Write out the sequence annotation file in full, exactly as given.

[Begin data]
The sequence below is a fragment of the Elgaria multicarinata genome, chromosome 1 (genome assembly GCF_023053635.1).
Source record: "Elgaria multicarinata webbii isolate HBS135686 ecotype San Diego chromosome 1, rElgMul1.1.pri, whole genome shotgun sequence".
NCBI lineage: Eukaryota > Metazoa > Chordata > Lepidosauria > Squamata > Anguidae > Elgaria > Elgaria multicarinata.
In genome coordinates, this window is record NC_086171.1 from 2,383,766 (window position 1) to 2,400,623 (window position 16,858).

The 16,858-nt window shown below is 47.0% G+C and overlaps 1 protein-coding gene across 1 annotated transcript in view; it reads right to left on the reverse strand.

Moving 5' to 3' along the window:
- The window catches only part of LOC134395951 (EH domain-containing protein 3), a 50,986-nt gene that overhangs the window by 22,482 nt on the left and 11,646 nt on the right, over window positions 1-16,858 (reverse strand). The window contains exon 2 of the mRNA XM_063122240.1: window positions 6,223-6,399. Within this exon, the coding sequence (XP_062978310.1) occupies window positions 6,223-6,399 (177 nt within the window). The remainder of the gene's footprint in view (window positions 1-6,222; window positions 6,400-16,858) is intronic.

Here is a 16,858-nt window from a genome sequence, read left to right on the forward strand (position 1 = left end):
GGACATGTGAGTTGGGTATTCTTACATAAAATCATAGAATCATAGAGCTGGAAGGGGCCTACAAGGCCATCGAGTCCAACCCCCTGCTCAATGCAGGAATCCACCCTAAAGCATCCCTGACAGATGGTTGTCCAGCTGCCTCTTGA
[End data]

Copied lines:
The sequence below is a fragment of the Elgaria multicarinata genome, chromosome 1 (genome assembly GCF_023053635.1).
Source record: "Elgaria multicarinata webbii isolate HBS135686 ecotype San Diego chromosome 1, rElgMul1.1.pri, whole genome shotgun sequence".
NCBI lineage: Eukaryota > Metazoa > Chordata > Lepidosauria > Squamata > Anguidae > Elgaria > Elgaria multicarinata.
In genome coordinates, this window is record NC_086171.1 from 2,383,766 (window position 1) to 2,400,623 (window position 16,858).

The 16,858-nt window shown below is 47.0% G+C and overlaps 1 protein-coding gene across 1 annotated transcript in view; it reads right to left on the reverse strand.

Moving 5' to 3' along the window:
- The window catches only part of LOC134395951 (EH domain-containing protein 3), a 50,986-nt gene that overhangs the window by 22,482 nt on the left and 11,646 nt on the right, over window positions 1-16,858 (reverse strand). The window contains exon 2 of the mRNA XM_063122240.1: window positions 6,223-6,399. Within this exon, the coding sequence (XP_062978310.1) occupies window positions 6,223-6,399 (177 nt within the window). The remainder of the gene's footprint in view (window positions 1-6,222; window positions 6,400-16,858) is intronic.

Here is a 16,858-nt window from a genome sequence, read left to right on the forward strand (position 1 = left end):
GGACATGTGAGTTGGGTATTCTTACATAAAATCATAGAATCATAGAGCTGGAAGGGGCCTACAAGGCCATCGAGTCCAACCCCCTGCTCAATGCAGGAATCCACCCTAAAGCATCCCTGACAGATGGTTGTCCAGCTGCCTCTTGA